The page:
On 5 February 1915 Private William Arthur Ham became the first New Zealander to be killed as a result of enemy action in the First World War. His great grandniece, Ashley Mackenzie-White, tells of how she discovered more about his tragic death
William Arthur Ham, my great grandmother’s brother, was the first New Zealander to die in combat in the First World War. Willy, as he is known in the family, died at age 22 beside the Suez Canal in Egypt on 5 February 1915. He had been shot on 3 February, during the New Zealand Expeditionary Force’s first experience of active combat in the war. A chance bullet fired in the Ottoman Army’s attack on the canal ricocheted off Willy’s rifle and penetrated his neck. He passed away two days later at an Australian hospital at Ismailia.
Willy is a ‘significant’ death and therefore there is a fair amount recorded about him. This has given me the ability to find learn more about his life and death. A few years ago I found a wonderful biography of my great granduncle on The Prow. It features a picture I had never seen before, an image of Willy leaving Motueka for war. I remember being struck at how the historian had found him, amongst all those soldiers.
Like many in the dominion in 1914, the Hams were recent New Zealanders. They had left Ireland in the early 1900s in search of a better climate; Willy’s father had a bad chest and needed a warmer place to call home. They moved from Gisborne to Whanganui, and came to settle in Ngatimoti near Motueka. Within two weeks of war breaking out in August 1914, Willy had volunteered to serve overseas. At that time, he was working as a labourer for the Waimea County Council survey team, and had been a keen member of the 12th (Nelson and Marlborough) Regiment of the Territorial Force.
In August 2014 I travelled to Ireland to retrace the steps of my ancestors. In Bray, Willy’s old hometown, I came across his name on the local war memorial. I had brought a poppy from New Zealand to lay beneath his name.
I found the local library and met a wonderful librarian who brought me records of Willy’s death, and records of the family including the houses they lived in. I also found his name on the roll of honour hanging in the library.
In that library in Bray, Willy is recorded as an Australian. Nationality and First World War statistics are tricky – citizens of the British Empire were mobile between dominions and record systems were not as accurate as today. His name is on Bray’s memorial and the roll of honour as it was once his home, but the wealth of archived New Zealand newspaper articles on his death were not part of the Irish story.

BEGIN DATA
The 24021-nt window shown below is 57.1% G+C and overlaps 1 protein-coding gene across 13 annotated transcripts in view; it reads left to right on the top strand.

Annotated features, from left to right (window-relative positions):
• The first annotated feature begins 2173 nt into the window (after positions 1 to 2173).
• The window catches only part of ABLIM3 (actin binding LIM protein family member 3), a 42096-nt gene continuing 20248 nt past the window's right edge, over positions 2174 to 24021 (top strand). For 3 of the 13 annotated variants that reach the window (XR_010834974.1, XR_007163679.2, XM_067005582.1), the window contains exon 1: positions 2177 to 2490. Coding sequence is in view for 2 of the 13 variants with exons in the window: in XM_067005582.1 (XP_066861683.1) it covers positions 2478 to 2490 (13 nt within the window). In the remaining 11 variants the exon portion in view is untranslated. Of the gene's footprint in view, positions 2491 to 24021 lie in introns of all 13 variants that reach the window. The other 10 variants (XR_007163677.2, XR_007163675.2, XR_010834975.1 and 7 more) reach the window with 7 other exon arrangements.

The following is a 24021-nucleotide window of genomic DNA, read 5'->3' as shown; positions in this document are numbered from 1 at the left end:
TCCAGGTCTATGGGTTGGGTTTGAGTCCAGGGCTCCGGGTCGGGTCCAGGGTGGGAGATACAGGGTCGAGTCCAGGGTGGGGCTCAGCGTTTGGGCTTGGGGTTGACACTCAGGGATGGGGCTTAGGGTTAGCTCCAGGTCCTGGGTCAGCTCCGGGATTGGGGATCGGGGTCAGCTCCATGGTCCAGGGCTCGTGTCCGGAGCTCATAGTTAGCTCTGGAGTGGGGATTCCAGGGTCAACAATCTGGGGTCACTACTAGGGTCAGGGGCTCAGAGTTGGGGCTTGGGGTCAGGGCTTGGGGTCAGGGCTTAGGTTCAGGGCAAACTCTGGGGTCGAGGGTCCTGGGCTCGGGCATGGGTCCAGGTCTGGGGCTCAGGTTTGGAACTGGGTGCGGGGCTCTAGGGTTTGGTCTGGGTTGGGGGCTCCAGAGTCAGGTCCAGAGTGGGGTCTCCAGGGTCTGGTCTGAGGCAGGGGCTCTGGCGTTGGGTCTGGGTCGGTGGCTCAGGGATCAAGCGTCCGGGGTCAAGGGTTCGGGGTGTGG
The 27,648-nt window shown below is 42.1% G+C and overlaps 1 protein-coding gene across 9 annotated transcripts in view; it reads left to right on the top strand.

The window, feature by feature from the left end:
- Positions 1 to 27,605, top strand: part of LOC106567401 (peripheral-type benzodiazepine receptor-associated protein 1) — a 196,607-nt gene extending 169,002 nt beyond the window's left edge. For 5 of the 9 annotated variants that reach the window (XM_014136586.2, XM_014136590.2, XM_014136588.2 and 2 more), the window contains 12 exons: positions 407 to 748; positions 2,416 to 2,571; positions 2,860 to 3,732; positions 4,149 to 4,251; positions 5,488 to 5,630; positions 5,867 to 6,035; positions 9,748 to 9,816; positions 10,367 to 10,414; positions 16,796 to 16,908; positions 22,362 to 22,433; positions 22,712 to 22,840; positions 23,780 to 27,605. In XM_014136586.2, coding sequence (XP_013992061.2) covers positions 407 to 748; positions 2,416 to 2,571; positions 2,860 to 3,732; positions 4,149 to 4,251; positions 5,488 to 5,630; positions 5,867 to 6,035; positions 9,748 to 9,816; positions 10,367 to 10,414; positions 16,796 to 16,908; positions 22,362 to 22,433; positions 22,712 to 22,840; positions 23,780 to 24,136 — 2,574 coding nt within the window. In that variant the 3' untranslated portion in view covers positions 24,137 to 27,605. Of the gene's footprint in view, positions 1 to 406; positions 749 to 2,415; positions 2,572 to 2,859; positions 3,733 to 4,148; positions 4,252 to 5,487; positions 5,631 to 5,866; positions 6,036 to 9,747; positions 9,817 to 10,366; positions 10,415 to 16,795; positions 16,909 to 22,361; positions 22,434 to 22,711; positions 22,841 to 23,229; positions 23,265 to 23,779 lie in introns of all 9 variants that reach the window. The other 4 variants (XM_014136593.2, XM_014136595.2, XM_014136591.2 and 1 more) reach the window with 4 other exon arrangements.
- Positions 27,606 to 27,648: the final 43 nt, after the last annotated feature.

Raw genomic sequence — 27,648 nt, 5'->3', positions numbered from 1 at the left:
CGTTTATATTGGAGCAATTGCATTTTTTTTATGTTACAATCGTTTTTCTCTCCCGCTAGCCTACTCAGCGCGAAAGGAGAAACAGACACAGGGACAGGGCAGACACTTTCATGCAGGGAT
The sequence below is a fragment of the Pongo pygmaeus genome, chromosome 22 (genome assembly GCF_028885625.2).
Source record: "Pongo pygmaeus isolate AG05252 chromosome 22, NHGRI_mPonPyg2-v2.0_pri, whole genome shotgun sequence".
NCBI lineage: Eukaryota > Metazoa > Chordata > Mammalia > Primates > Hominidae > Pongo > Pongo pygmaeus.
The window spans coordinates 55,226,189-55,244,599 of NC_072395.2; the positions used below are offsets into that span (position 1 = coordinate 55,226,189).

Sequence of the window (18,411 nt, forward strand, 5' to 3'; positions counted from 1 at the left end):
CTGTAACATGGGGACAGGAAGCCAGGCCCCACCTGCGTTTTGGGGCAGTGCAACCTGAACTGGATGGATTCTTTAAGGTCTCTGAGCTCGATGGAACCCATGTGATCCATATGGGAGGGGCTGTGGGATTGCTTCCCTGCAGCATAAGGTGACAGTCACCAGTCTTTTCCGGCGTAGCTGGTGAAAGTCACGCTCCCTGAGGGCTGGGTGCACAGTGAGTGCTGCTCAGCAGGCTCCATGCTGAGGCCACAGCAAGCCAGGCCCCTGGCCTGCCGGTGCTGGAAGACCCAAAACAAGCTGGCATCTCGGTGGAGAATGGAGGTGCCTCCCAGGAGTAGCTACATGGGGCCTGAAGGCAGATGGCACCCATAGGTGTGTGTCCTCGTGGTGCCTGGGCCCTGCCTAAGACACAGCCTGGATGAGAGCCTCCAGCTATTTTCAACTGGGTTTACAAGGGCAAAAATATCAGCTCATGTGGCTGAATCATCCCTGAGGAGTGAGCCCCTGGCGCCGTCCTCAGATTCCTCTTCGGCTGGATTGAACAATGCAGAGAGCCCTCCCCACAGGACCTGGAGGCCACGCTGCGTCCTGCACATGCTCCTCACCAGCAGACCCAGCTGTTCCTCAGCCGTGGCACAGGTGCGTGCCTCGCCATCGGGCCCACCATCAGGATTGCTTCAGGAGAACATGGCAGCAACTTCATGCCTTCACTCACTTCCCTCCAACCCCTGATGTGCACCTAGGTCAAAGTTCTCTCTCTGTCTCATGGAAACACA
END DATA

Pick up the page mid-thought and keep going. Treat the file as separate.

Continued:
Willy’s death had much more significance in New Zealand. Other New Zealanders had died earlier in the war – from accident, disease, or while serving with other country’s armies – but the NZ Expeditionary Force’s first fatality as a result of enemy action was widely reported in newspapers at the time. His name was inscribed on Ngatimoti’s war memorial – the second Great War memorial to be unveiled in New Zealand – along with the epitaph ‘The first N.Z. to fall / Died of wounds Ismailia / Feb 5 1915’.
Willy was one of the first of around 18,000 New Zealand soldiers killed in the First World War. Many more did not die during the conflict, but they bore the scars of the war. Those around them would have felt this hurt. 100 years on I don’t think we can comprehend the feeling that would have swelled through every town in New Zealand as the reports of fatalities grew and the returning wounded rejoined their families and witnessed the ongoing war effort.
I’m glad that I work at the Ministry for Culture and Heritage, where historians have provided information on where to find information about First World War soldiers. One day I asked historian Ian McGibbon about Willy, and he pointed me to the diary of Willy’s commanding officer, Major C.B. Brereton. There I read a graphic account of his death. Brereton spoke of Willy being shot in the throat, and how he made a sound, gurgled. I knew he had died, but until then I hadn’t thought of how, or how long he had suffered in agony.
I have Willy’s face, his long face. I am shorter than him and I have the same coloured eyes. It’s these details, found on the Auckland War Memorial database that make him real to me, not just a name, or a number, but my great granduncle.
In a recent Ngā Taonga blog I came across an audio extract from Violet Ham – my great grandmother. It was an amazing and deeply moving experience to hear her talk about her brother being shot all those years ago.
To mark 100 years since his death, I will take the time to pause and remember him and all of those young men and women who lived with the horror of the First World War. Parts of our family will gather in Ngatimoti and speak about Willy and lay a wreath for him. I will take a moment at the National War Memorial in Wellington and pay my own respects.